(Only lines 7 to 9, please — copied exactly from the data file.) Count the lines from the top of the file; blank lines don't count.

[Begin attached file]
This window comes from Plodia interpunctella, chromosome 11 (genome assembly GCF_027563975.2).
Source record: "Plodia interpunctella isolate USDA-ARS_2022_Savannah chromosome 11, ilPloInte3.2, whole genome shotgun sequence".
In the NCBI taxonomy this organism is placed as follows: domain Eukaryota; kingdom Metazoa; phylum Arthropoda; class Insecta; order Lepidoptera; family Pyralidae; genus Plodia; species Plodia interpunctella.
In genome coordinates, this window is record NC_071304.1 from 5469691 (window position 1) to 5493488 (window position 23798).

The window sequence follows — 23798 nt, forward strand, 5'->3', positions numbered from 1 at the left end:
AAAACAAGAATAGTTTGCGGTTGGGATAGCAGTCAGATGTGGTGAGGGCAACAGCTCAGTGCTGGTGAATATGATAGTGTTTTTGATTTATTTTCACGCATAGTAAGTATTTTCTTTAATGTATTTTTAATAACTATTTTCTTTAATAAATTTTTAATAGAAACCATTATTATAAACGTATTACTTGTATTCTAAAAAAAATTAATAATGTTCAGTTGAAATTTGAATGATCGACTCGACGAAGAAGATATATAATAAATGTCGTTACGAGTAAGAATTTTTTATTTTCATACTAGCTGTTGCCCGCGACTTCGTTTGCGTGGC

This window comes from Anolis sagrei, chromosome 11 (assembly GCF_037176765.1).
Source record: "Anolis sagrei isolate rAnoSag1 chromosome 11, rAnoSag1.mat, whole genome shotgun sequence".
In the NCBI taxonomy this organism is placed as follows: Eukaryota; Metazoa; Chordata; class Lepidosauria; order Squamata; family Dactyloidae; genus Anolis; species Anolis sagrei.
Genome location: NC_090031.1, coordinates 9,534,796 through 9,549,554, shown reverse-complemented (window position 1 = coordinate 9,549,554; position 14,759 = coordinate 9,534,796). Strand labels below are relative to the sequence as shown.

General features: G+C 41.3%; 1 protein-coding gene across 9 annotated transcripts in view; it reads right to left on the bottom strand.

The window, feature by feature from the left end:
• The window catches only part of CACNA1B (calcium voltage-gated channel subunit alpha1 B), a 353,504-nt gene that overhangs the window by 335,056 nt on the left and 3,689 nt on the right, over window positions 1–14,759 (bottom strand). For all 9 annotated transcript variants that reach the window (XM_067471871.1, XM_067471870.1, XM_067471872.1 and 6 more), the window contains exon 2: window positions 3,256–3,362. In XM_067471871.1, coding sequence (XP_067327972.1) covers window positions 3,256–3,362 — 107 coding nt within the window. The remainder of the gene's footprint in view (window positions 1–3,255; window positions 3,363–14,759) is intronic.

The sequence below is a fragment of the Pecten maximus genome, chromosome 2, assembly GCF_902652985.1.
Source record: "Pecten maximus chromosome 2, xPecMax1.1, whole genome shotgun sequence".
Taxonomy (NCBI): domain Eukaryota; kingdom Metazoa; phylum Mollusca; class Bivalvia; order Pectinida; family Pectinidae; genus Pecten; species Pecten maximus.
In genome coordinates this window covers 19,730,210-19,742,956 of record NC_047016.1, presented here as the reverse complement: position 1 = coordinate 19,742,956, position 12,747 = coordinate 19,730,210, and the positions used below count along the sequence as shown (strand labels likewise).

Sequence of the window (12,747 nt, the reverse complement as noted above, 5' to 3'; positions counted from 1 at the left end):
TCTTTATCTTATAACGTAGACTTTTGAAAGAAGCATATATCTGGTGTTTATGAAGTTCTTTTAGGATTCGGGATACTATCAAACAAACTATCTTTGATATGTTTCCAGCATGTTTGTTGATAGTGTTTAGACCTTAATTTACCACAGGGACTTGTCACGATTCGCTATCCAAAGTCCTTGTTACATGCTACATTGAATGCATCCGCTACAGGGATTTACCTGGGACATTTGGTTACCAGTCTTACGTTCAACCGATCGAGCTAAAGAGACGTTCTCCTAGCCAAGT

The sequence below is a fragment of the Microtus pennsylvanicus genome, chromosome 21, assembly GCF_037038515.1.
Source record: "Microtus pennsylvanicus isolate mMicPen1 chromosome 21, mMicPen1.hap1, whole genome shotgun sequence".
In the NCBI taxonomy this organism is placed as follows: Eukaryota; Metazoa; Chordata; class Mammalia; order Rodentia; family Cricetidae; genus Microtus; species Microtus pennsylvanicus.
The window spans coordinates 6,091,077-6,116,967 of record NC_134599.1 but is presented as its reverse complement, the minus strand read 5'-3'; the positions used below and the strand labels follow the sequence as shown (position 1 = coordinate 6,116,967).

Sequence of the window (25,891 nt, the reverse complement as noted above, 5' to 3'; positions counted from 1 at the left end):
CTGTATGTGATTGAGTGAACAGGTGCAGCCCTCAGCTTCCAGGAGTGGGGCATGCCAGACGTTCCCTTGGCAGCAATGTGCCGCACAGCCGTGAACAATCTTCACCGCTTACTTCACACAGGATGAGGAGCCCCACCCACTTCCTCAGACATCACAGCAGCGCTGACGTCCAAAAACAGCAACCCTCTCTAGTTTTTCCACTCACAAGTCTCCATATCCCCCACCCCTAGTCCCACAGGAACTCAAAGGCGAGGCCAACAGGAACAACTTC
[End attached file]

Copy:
This window comes from Anolis sagrei, chromosome 11 (assembly GCF_037176765.1).
Source record: "Anolis sagrei isolate rAnoSag1 chromosome 11, rAnoSag1.mat, whole genome shotgun sequence".
In the NCBI taxonomy this organism is placed as follows: Eukaryota; Metazoa; Chordata; class Lepidosauria; order Squamata; family Dactyloidae; genus Anolis; species Anolis sagrei.